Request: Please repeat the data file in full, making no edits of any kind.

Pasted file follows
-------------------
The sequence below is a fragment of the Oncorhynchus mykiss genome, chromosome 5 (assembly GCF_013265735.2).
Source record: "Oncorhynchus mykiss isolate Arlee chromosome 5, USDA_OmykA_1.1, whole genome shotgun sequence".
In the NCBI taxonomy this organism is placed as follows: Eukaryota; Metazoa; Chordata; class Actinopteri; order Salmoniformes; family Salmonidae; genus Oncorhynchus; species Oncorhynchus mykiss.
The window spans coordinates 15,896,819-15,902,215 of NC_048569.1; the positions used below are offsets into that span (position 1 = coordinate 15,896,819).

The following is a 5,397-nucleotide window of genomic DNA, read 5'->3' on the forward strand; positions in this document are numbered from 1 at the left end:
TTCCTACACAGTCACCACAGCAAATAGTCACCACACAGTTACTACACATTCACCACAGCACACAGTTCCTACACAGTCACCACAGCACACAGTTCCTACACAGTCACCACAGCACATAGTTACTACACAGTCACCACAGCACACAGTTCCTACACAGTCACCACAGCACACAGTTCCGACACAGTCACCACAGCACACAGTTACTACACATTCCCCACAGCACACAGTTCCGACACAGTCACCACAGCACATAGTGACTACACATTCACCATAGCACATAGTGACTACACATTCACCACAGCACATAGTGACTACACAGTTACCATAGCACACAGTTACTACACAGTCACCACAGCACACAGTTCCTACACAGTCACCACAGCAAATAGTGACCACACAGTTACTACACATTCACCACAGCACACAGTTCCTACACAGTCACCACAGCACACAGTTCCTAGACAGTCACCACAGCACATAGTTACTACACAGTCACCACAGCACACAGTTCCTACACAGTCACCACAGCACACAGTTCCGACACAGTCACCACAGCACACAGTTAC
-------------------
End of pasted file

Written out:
The sequence below is a fragment of the Oncorhynchus mykiss genome, chromosome 5 (assembly GCF_013265735.2).
Source record: "Oncorhynchus mykiss isolate Arlee chromosome 5, USDA_OmykA_1.1, whole genome shotgun sequence".
In the NCBI taxonomy this organism is placed as follows: Eukaryota; Metazoa; Chordata; class Actinopteri; order Salmoniformes; family Salmonidae; genus Oncorhynchus; species Oncorhynchus mykiss.
The window spans coordinates 15,896,819-15,902,215 of NC_048569.1; the positions used below are offsets into that span (position 1 = coordinate 15,896,819).

The following is a 5,397-nucleotide window of genomic DNA, read 5'->3' on the forward strand; positions in this document are numbered from 1 at the left end:
TTCCTACACAGTCACCACAGCAAATAGTCACCACACAGTTACTACACATTCACCACAGCACACAGTTCCTACACAGTCACCACAGCACACAGTTCCTACACAGTCACCACAGCACATAGTTACTACACAGTCACCACAGCACACAGTTCCTACACAGTCACCACAGCACACAGTTCCGACACAGTCACCACAGCACACAGTTACTACACATTCCCCACAGCACACAGTTCCGACACAGTCACCACAGCACATAGTGACTACACATTCACCATAGCACATAGTGACTACACATTCACCACAGCACATAGTGACTACACAGTTACCATAGCACACAGTTACTACACAGTCACCACAGCACACAGTTCCTACACAGTCACCACAGCAAATAGTGACCACACAGTTACTACACATTCACCACAGCACACAGTTCCTACACAGTCACCACAGCACACAGTTCCTAGACAGTCACCACAGCACATAGTTACTACACAGTCACCACAGCACACAGTTCCTACACAGTCACCACAGCACACAGTTCCGACACAGTCACCACAGCACACAGTTAC